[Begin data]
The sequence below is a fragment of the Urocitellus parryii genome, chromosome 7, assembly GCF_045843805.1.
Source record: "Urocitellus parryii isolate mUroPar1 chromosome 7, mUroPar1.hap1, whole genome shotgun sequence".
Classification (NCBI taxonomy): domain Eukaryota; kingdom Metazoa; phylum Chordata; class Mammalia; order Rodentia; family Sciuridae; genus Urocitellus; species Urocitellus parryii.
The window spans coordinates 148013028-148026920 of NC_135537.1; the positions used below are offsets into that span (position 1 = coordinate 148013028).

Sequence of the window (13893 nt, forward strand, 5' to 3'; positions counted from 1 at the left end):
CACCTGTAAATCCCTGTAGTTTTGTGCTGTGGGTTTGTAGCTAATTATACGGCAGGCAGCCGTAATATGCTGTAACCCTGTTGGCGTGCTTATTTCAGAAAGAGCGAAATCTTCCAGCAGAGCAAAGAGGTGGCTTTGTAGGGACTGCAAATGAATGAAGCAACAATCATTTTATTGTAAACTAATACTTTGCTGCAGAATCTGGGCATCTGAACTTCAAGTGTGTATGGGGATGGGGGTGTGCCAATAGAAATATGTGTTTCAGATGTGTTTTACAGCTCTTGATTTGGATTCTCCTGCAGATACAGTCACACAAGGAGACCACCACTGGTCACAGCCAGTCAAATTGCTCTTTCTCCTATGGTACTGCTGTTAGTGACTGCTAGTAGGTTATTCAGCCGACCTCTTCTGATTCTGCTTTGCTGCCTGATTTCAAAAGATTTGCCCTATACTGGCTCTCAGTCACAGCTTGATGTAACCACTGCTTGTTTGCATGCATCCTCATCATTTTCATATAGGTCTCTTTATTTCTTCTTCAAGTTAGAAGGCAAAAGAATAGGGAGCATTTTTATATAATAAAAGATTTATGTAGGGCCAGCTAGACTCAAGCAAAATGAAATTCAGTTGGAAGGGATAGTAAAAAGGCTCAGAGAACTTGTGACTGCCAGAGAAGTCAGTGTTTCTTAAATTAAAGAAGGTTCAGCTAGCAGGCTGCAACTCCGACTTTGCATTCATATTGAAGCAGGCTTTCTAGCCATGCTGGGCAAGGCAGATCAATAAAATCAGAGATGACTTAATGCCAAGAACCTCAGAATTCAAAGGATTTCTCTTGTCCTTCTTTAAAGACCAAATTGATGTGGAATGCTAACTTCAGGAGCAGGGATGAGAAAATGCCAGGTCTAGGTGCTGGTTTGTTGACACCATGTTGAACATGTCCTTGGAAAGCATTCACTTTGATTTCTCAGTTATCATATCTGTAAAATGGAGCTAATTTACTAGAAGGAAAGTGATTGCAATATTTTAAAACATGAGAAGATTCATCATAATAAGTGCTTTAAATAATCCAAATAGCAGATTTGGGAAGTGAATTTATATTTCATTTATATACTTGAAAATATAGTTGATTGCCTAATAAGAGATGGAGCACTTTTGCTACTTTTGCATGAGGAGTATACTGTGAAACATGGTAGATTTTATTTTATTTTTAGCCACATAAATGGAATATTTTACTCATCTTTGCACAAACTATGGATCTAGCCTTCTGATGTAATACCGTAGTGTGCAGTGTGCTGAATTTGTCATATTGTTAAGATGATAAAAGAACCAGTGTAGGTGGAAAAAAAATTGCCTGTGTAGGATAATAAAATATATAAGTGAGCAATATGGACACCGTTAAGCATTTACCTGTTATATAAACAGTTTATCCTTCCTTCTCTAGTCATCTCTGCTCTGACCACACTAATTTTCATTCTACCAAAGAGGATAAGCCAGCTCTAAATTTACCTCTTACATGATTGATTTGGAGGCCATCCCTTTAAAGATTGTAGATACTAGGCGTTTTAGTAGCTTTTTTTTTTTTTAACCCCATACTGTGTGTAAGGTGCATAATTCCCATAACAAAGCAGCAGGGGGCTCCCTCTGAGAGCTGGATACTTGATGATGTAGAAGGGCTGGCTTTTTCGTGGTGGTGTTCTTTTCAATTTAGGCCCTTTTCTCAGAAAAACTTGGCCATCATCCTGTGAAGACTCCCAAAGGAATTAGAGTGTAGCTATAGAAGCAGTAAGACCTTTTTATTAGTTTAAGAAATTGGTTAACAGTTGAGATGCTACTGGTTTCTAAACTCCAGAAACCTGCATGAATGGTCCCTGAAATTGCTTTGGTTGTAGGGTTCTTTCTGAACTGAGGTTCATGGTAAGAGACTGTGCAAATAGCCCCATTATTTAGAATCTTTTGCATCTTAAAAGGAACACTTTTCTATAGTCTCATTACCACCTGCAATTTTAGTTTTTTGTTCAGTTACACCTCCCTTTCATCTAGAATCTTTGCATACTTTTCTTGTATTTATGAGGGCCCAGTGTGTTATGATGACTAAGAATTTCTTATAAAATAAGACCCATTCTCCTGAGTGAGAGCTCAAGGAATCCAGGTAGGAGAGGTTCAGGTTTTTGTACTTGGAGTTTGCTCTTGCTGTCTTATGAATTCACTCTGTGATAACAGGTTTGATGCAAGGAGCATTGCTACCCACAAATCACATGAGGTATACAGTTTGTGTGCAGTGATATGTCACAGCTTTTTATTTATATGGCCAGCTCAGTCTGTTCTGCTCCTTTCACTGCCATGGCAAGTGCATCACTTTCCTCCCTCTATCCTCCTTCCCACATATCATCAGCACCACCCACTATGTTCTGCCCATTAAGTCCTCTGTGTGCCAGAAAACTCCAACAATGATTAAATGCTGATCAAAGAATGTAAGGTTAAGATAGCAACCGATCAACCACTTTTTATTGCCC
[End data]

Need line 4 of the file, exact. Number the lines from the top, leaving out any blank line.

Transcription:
The window spans coordinates 148013028-148026920 of NC_135537.1; the positions used below are offsets into that span (position 1 = coordinate 148013028).